1. Rani, Uzma MBBS
  2. Darabaner, Ellen MLS
  3. Seserman, Michael MPH
  4. Bednarczyk, Robert A. PhD, MS
  5. Shaw, Jana MD, MPH


Context: Human papillomavirus (HPV) vaccine uptake remains suboptimal in the United States. Public education is considered an important aspect of increasing vaccination rates.


Objectives: We systematically reviewed the literature on the impact of public education on HPV vaccine uptake.


Design: PubMed was searched to identify studies published between January 1, 2007, and April 30, 2018, meeting the following inclusion criteria: the study was conducted in the US, education was directed toward the public, and the research included HPV vaccine uptake and/or completion as outcomes.


Results: A total of 3764 studies were screened, and 30 published studies were included in the review. Among those, 13 focused on parent/guardian education, 8 on young adults, 6 on parent/daughter dyads, 1 focused only on adolescents, and 2 studies recruited a mixed-age population. Studies that included parents and young adults and were delivered by experts led to increased uptake of HPV vaccination (n = 14). A majority of the studies included female and Non-Hispanic White population (n = 20). Less than a third of studies included minority groups: Hispanic (n = 4), African American (n = 1), Cambodian American (n = 1), Indian American (n = 1), Korean American (n = 1), and combined Haitian and African American (n = 1) population. Minority group interventions that provided individually tailored messages, addressed misconceptions, removed barriers to vaccination, and engaged parents and community members improved HPV vaccine acceptance (n = 5).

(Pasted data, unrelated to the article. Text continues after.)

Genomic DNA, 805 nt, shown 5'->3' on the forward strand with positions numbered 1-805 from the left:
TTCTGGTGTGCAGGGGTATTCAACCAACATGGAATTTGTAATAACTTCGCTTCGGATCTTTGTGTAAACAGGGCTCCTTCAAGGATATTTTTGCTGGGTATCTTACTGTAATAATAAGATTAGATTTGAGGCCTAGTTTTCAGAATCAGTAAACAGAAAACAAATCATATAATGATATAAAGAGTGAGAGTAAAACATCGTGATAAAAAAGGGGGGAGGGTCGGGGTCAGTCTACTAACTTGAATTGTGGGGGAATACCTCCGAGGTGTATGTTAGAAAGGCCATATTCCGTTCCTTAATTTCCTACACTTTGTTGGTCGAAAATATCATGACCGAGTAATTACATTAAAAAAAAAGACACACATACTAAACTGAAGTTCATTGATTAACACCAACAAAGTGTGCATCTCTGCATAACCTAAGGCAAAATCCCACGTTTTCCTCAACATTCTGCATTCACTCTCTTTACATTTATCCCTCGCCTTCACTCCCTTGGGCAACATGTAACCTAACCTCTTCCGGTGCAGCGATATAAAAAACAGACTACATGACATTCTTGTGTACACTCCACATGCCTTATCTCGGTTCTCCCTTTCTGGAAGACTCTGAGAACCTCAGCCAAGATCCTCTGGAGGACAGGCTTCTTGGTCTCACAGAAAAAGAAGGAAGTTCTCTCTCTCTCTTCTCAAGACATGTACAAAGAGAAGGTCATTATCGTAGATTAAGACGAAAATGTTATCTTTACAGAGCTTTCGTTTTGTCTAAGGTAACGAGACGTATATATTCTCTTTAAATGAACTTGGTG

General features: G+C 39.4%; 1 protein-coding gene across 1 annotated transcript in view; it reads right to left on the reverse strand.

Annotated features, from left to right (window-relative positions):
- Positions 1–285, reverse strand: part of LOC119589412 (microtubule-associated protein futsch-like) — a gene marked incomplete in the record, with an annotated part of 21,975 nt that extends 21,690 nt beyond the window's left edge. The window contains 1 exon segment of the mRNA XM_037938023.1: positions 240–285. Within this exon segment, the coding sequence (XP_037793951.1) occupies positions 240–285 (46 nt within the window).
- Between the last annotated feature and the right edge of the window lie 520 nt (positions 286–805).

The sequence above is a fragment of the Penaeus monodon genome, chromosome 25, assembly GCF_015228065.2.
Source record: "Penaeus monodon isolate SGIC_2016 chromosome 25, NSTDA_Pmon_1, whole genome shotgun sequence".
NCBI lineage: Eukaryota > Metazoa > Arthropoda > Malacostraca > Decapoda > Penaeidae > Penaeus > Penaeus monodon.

Conclusion: Interventions that delivered HPV-related education by authoritative sources and included parents improved HPV vaccination rates among adolescents and young adults. Community engagement played an important role in vaccine uptake among minority populations. Future studies should focus on male participants and minority populations to reduce disparities in HPV-related cancer incidence and HPV vaccine coverage.